Tag Archives: HTML

Digital Fluencies / Web Design / SEO workshops at Weigle this month!

This month is packed full of workshop goodness at Weigle!  To help you build your web presence and take control of your digital footprint, graduate interns Chava Spivak-Birndorf and Jaime Marie Estrada are teaching a series of complementary workshops on social media, digital fluencies, and web design.

Here’s are some quick tips to give you a small preview of the topics we’ll discuss:

1. Use consistent branding.
Name and image recognition is very important online when you’re competing with so many millions of other people and brands for milliseconds of attention.  For personal branding, pick a variation of your name and stick with it across your social media accounts and/or personal website.  If you’re building a web presence for a professional brand, create a recognizable logo and choose one name to use across platforms.  Learn more about how to do this in Jaime’s series of Digital Literacy workshops, which starts on April 8th with personal websites and LinkedIn.

2. Keep things up-to-date.
Nothing gives away that you’re not committed to your brand or that you don’t have time to maintain it like an old copyright date or an “updated date” that’s months or years old.

3. If you have a blog, keep it active.
If you’re going to have your blog showing up on your personal website, it will immediately alienate your visitors if they see your blog is not regularly updated.  It’s better to have a more static personal website with no blog than a static personal website and a static, old blog that’s not kept up.

4. Watch out for broken links.
Broken links kill your credibility and drive your visitors to set out in search of better resources, which can hurt your ranking in Google and other search engines.  Search engines want to deliver relevant results to their users, and when people don’t stick around on your site, it looks like your site isn’t one of them.  Chava will teach you how to keep your “bounce rate” low in her web design and search engine optimization (SEO) workshops.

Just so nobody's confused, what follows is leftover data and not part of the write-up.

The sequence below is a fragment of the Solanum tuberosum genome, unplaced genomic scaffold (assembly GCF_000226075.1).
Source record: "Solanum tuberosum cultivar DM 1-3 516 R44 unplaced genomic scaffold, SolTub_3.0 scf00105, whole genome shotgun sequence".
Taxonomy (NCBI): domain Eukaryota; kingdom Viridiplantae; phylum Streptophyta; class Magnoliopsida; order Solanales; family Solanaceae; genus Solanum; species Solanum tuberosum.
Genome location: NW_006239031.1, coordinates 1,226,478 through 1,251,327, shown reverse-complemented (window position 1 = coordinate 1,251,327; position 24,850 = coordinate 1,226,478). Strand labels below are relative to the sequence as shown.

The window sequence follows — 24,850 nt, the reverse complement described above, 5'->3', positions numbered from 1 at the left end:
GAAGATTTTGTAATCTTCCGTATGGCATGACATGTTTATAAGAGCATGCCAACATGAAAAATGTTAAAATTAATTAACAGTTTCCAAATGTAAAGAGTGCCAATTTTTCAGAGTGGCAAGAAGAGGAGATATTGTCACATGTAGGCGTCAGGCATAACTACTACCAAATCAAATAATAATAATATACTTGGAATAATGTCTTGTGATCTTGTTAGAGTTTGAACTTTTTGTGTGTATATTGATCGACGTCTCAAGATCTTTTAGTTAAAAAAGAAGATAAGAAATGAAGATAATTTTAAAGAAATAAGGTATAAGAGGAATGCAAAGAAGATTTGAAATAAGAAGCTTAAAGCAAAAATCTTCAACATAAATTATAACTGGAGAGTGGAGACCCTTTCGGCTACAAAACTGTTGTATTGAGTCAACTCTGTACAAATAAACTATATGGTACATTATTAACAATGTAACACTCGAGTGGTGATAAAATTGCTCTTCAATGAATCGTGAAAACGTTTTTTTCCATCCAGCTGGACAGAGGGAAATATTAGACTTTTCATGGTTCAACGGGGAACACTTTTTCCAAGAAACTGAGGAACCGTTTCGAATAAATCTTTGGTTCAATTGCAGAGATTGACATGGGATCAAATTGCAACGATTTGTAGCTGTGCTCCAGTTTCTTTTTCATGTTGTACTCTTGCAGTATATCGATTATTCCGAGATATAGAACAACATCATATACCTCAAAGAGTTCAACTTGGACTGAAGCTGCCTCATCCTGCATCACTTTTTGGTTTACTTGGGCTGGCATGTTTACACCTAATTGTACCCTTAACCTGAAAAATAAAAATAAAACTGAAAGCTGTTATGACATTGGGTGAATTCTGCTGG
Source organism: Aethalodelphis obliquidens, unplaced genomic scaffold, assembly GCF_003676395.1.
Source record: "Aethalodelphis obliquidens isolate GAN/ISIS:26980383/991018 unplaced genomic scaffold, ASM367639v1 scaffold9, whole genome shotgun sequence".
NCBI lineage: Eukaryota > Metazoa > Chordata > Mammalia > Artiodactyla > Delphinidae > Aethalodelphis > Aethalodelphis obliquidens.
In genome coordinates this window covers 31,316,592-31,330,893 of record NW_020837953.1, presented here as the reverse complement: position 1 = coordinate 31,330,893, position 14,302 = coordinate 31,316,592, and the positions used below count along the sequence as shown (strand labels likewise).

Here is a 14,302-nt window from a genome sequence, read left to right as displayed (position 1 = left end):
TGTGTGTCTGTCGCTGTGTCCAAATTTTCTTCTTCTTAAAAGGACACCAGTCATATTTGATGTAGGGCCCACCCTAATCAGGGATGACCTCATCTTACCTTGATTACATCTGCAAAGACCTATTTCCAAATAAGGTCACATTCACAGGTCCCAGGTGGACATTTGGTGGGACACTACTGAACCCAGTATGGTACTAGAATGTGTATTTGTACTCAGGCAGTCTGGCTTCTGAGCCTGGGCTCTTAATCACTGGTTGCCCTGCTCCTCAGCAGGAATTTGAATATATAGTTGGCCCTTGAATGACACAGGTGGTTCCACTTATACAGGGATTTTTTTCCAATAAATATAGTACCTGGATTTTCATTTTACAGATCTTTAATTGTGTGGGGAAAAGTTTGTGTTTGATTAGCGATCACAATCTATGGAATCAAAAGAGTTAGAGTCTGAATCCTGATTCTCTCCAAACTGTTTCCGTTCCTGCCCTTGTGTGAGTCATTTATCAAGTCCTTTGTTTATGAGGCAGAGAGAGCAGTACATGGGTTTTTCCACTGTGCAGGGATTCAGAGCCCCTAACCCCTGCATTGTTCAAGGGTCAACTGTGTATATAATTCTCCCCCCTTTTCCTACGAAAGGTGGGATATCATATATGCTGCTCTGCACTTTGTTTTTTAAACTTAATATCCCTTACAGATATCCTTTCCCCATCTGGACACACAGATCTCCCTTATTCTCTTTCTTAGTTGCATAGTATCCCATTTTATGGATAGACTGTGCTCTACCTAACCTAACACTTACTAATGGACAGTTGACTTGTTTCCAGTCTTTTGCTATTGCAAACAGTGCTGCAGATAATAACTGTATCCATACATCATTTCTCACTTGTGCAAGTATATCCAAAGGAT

5. Don’t overwhelm yourself.
You don’t need to establish active profiles across every platform immediately.  Pick the platform you feel most comfortable with (e.g. Instagram, LinkedIn, WordPress, etc.) and develop your skills and quality content there.  You can always broaden your reach after you get going.

Ready to get started?  Register at the links below!


Feature image: “The Art of Social Media” (CC BY 2.0) by  mkhmarketing

Request Training at WIC

Curious about creating a video in iMovie but don’t know where to start? Want to make a website for yourself or a class but don’t feel comfortable with HTML or CSS?  Looking for assistance in teaching your students how to use a tech tool for a class project? Fear not: WIC can help you with these interests.  We have a new Training by Request page where you can ask us for help with a wide variety of topics in new media and visual design.  We ask that you gather a small group together – ideally five or more – with interest in attending the training, and let us know some dates and times that work for the group.  Feel free to browse our public workshops, online tutorials, and courses we’ve helped with in the past to get some ideas of the kinds of sessions we provide.  We’re also happy to meet with you to organize the process.

Web Design with HTML

At this point, most people I encounter in the lab who are working on a website are using WordPress or Google Sites or Blogger or Tumblr or even just Facebook to create their webpages.  But some of us still want to get our hands dirty with good old HTML, the programming language used to create web pages. It’s not difficult, but it does take some time and practice to learn it well.  If you’re going to create an entire website, though, and you want total control over what your site looks like and how it behaves, and you don’t want to be the slave to somebody else’s templates, it’s really worth the effort.

Lynda.com has a new course which introduces you to the nuts and bolts of HTML.  Author Bill Weinman explains what HTML is, how it’s structured, and presents the major tags and features of the language. Discover how to format text and lists, add images and flow text around them, link to other pages and sites, embed audio and video, and create HTML forms. Additional tutorials cover the new elements in HTML5, the latest version of HTML, and prepare you to start working with Cascading Style Sheets (CSS).

Topics include:

  • What is HTML?